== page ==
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. Last Updated: 07/27/2016

'Anyuta' Composer Gavrilin Dies at 59




Valery Gavrilin, a composer best known for the ballet "Anyuta," whose own life was immersed in the poetry and tragedies of Russia, died Thursday after a heart attack in his St. Petersburg home. He was 59.


Although the ballet, which is a fixture of the Bolshoi Ballet's repertoire, is his most popular work, Gavrilin made his mark in the music world with his distinctive songs and choral music.


He synthesized the simplicity of Russian folk songs with academic sophistication and brought more romanticism to his musical expression. While part of the broadly described Slavophile tradition, he stood alone in modern Russian music.


"He was not like anybody else - neither in his intonation, nor in the form, nor in the outlook," prominent composer Vladimir Rubin said. "He had an outstandingly bright melodic talent and a new voice, which happens so rarely."


Rubin described Gavrilin as one of the major artists in 20th-century music because, like Rachmaninoff, he was traditional and innovative at the same time.


"Everybody sees originality on the path of avant-garde," Rubin said Friday. "But on the path of traditional music, originality is not well noticed."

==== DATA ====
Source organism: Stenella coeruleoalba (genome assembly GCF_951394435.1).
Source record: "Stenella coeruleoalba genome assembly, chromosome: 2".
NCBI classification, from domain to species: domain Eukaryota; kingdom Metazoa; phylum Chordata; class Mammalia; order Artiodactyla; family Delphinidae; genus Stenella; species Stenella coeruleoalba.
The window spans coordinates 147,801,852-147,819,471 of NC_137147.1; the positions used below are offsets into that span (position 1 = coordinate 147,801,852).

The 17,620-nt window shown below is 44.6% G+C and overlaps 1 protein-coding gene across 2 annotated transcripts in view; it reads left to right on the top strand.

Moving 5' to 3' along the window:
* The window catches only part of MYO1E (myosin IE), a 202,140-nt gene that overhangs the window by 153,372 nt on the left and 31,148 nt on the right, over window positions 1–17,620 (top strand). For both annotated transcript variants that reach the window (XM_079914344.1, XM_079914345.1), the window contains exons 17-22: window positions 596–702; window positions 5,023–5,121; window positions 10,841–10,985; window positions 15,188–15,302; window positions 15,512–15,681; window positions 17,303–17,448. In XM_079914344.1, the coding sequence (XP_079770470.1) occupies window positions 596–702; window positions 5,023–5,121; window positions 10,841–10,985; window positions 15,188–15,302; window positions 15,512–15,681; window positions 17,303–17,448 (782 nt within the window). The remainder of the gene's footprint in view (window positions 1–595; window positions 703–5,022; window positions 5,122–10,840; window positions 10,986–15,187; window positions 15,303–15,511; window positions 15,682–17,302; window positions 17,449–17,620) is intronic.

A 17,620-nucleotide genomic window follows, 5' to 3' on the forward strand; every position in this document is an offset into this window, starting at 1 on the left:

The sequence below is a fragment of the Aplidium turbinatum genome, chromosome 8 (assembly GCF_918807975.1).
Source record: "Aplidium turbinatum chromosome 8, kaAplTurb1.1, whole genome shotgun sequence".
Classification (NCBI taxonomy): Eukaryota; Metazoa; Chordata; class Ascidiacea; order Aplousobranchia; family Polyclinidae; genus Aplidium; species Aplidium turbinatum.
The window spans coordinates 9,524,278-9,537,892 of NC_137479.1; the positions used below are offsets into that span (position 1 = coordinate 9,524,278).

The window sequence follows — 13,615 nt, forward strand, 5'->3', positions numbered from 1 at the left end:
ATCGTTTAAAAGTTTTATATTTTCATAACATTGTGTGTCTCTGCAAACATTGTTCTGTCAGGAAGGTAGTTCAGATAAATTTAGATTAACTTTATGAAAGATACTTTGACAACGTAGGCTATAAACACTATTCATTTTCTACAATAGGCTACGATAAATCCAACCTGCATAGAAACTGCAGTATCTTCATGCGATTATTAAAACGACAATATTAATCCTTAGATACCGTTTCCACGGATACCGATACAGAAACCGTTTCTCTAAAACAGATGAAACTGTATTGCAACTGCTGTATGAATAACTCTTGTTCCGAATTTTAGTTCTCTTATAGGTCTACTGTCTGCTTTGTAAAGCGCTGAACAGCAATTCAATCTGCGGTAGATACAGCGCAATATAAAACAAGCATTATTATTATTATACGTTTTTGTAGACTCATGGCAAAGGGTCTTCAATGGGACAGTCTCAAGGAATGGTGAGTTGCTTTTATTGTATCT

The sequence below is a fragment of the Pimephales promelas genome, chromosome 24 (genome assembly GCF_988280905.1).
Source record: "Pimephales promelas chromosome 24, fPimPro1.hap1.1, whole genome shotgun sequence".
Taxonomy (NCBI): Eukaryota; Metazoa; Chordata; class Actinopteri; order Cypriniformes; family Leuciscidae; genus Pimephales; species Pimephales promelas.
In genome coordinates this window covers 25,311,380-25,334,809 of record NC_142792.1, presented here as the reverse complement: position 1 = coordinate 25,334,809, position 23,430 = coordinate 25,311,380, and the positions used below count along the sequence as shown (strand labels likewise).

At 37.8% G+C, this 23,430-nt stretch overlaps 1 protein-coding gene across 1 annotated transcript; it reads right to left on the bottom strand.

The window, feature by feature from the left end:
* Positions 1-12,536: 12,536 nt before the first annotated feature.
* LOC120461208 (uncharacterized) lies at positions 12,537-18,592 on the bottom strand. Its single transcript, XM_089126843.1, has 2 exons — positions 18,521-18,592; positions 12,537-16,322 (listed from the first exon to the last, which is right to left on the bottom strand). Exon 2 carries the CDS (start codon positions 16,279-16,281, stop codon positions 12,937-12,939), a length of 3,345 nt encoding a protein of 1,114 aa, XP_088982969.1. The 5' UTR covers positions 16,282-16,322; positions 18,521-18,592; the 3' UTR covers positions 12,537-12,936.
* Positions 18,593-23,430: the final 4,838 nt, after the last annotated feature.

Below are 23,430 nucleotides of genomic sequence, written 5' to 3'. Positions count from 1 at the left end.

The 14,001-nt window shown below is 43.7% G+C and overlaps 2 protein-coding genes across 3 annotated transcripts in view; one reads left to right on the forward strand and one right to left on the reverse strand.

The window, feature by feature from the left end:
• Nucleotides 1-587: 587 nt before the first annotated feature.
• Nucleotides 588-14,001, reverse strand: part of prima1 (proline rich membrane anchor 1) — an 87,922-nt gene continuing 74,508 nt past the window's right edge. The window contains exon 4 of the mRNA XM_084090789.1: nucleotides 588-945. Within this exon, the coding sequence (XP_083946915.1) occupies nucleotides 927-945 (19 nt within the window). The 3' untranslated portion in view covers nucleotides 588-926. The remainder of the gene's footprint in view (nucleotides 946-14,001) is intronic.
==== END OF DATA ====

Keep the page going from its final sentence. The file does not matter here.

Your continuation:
Gavrilin was little known to the Western music world, where he was overshadowed by controversial Westernized avant-garde composers such as Alfred Schnittke and Edison Denisov.


In a way, Gavrilin's life epitomized the tragedies of the Russian people in the 20th century. He was born near Vologda in northern Russia on Aug. 17, 1939. His father was killed in World War II, and his mother, who chaired the village soviet, was imprisoned for hiding part of the grain harvest during the war.


Gavrilin was raised in a Vologda orphanage, where a music teacher noticed his talent and sent him to the Leningrad Conservatory. He was awarded degrees in composition and musicology in 1964.


An unassertive intellectual and a man of ill health, Gavrilin possessed a profound knowledge of Russian literature and philosophy. He was a poor self-promoter and had a complicated relationship with the professional composers' establishment.


"Anyuta," which he adapted from his other pieces in 1982, was created for ballet star Yekaterina Maximova. It first appeared on TV, winning wide acclaim.


But among Russian music lovers, Gavrilin made his name in the 1960s when he wrote "Russkaya Tetrad," a lieder cycle based on Russian folk lyrics, which was highly praised by Dmitry Shostakovich and Georgy Sviridov. Later followed three song collections called "Nemetskaya Tetrad," based on the poetry of Heinrich Heine and a cycle of nostalgic romance songs called "Vecherok," or "Nighttime."


In 1984, he completed a major oratorio, "Perezvony," or "Chimes," which created a sensation because of the utterly modern sound he brought to folk-inspired melodies. He wrote several popular songs and music for Georgy Tovstonogov's famed performances in the Leningrad Bolshoi Drama Theater.


His last composition was for Oleg Menshikov's production of Alexander Griboyedov's "Woe From Wit."


A funeral service will be held Sunday in the Transfiguration Cathedral in St. Petersburg.